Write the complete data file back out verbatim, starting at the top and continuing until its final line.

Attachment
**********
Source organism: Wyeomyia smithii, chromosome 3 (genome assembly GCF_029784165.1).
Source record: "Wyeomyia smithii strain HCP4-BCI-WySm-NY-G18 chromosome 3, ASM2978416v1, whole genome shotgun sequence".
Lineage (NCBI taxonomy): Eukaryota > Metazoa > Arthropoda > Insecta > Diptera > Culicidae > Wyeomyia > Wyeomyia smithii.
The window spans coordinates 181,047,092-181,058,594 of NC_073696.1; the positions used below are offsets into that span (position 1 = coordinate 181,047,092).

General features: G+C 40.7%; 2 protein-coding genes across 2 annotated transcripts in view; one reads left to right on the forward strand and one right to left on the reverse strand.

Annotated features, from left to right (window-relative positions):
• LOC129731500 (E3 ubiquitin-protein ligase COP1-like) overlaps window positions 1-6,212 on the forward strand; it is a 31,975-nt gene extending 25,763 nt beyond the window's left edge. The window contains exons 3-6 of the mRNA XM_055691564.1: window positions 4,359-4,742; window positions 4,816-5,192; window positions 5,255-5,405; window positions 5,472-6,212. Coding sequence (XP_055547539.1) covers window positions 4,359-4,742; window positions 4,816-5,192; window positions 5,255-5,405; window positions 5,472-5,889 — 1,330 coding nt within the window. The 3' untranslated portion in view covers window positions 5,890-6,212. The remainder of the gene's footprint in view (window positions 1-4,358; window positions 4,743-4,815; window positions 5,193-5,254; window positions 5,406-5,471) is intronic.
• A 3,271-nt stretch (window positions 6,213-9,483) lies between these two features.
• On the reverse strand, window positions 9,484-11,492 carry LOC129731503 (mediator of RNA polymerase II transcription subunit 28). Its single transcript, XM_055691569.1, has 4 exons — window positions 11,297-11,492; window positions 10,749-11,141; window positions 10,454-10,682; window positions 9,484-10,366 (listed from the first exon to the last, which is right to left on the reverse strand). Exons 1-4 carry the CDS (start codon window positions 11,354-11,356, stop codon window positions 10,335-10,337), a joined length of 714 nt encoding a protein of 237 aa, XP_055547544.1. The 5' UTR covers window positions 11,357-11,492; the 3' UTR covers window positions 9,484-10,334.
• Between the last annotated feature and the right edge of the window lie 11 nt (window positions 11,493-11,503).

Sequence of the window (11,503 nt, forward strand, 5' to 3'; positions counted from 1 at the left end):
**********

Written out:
Source organism: Wyeomyia smithii, chromosome 3 (genome assembly GCF_029784165.1).
Source record: "Wyeomyia smithii strain HCP4-BCI-WySm-NY-G18 chromosome 3, ASM2978416v1, whole genome shotgun sequence".
Lineage (NCBI taxonomy): Eukaryota > Metazoa > Arthropoda > Insecta > Diptera > Culicidae > Wyeomyia > Wyeomyia smithii.
The window spans coordinates 181,047,092-181,058,594 of NC_073696.1; the positions used below are offsets into that span (position 1 = coordinate 181,047,092).

General features: G+C 40.7%; 2 protein-coding genes across 2 annotated transcripts in view; one reads left to right on the forward strand and one right to left on the reverse strand.

Annotated features, from left to right (window-relative positions):
• LOC129731500 (E3 ubiquitin-protein ligase COP1-like) overlaps window positions 1-6,212 on the forward strand; it is a 31,975-nt gene extending 25,763 nt beyond the window's left edge. The window contains exons 3-6 of the mRNA XM_055691564.1: window positions 4,359-4,742; window positions 4,816-5,192; window positions 5,255-5,405; window positions 5,472-6,212. Coding sequence (XP_055547539.1) covers window positions 4,359-4,742; window positions 4,816-5,192; window positions 5,255-5,405; window positions 5,472-5,889 — 1,330 coding nt within the window. The 3' untranslated portion in view covers window positions 5,890-6,212. The remainder of the gene's footprint in view (window positions 1-4,358; window positions 4,743-4,815; window positions 5,193-5,254; window positions 5,406-5,471) is intronic.
• A 3,271-nt stretch (window positions 6,213-9,483) lies between these two features.
• On the reverse strand, window positions 9,484-11,492 carry LOC129731503 (mediator of RNA polymerase II transcription subunit 28). Its single transcript, XM_055691569.1, has 4 exons — window positions 11,297-11,492; window positions 10,749-11,141; window positions 10,454-10,682; window positions 9,484-10,366 (listed from the first exon to the last, which is right to left on the reverse strand). Exons 1-4 carry the CDS (start codon window positions 11,354-11,356, stop codon window positions 10,335-10,337), a joined length of 714 nt encoding a protein of 237 aa, XP_055547544.1. The 5' UTR covers window positions 11,357-11,492; the 3' UTR covers window positions 9,484-10,334.
• Between the last annotated feature and the right edge of the window lie 11 nt (window positions 11,493-11,503).

Sequence of the window (11,503 nt, forward strand, 5' to 3'; positions counted from 1 at the left end):